Design researcher Annalisa Dominoni (2015) suggests that designers create “not just objects but the gestures and uses people might make of them”. When designing, it is worth considering the ways in which wearers’ moving bodies will interact with the garment. People do not just stand still and upright like mannequins. They move and pose, and those movements and postures are informed, enabled, or even prompted by the features of what they are wearing. Perhaps the most obvious historical example is the hobble skirt, worn in conjunction with a hobble garter – garments which, as their names suggest,  are designed to force the wearer to walk with short, dainty steps.

A garment can be designed to encourage and accommodate pleasing or expressive gestures, not just because of function or experience of wearing, but as an extension of the appearance of the garment for the audience. It is possible to contribute to the potential meanings of the garment, by encouraging it to be placed in the context of a meaningful gesture. This includes movement performed while wearing, and also while dressing and undressing. Unzipping is an erotic gesture, because it forces the wearer to caress the contours of her body; A zipped dress, therefore, invites an erotic gesture. The designer can consider this when deciding where to place the zip, and by extension, what curves he/she wants the hand to caress when undressing.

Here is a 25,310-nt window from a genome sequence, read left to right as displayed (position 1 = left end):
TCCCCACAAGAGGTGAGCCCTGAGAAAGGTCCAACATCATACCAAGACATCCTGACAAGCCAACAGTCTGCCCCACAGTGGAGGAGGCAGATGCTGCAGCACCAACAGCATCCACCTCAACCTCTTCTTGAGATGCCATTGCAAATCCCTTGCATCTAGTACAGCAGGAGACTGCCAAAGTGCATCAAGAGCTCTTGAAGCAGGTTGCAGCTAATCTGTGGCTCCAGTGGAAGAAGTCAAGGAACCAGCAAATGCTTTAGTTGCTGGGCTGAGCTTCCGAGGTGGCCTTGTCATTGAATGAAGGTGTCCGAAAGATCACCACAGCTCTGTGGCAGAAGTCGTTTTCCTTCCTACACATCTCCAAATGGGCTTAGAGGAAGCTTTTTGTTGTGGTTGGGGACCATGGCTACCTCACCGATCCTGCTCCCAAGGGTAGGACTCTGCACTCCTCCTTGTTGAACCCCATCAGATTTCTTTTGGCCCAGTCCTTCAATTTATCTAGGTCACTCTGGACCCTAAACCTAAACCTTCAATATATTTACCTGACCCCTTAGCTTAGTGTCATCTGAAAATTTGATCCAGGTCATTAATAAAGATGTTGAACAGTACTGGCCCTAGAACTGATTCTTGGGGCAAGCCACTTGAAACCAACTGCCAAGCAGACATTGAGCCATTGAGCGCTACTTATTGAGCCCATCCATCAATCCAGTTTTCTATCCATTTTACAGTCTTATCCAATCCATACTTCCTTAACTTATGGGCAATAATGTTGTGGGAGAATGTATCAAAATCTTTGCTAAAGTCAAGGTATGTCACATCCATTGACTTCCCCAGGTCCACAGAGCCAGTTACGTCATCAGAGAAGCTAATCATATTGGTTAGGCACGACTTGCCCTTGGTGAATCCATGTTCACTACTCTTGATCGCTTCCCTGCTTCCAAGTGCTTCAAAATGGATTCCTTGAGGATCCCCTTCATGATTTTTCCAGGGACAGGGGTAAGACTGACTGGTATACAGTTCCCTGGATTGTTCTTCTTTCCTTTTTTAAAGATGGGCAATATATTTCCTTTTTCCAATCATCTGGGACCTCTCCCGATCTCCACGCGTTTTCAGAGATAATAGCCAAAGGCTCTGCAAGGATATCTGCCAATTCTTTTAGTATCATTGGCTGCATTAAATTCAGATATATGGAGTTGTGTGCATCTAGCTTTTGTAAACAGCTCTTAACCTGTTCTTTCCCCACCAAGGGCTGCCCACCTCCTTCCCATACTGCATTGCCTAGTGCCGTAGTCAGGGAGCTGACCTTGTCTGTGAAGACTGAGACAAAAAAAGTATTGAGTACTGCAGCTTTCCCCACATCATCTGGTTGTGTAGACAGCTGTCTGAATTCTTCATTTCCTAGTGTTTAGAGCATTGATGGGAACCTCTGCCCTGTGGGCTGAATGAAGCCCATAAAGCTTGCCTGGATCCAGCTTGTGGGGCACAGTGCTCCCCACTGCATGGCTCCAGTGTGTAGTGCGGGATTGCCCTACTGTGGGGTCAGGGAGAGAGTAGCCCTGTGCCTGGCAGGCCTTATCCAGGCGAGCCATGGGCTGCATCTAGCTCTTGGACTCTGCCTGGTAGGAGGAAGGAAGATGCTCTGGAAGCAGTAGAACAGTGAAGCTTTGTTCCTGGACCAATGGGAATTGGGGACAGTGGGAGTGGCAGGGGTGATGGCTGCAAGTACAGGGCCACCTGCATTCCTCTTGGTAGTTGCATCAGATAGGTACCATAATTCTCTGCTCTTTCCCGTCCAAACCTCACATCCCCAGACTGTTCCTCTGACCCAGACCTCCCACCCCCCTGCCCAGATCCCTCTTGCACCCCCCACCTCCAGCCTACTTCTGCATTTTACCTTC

The gesture of grasping the ends of the collar with both hands is an expressive action performed frequently by models who seek to express edgy aloofness. Without collars on their clothes, they would be unable to perfom this gesture, and hence unable to express this particular nonverbal message.

It may be helpful to learn from costume designers, who readily acknowledge that there is a close relationship between the style of a performer’s movement and the costume that he or she wears. The work of costume designer Sonia Biacchi (below), or Hussein Chalayan’s Gravity Fatigue, illustrate the extent to which costume and choreography can inseparable. “Garments may be designed to help determine the amount, type, and overall pattern of movement” (Brockett et al. 2016: 427), and costumes are often designed in consultation with the choreographer (McMullen et/ all, 2000: 31).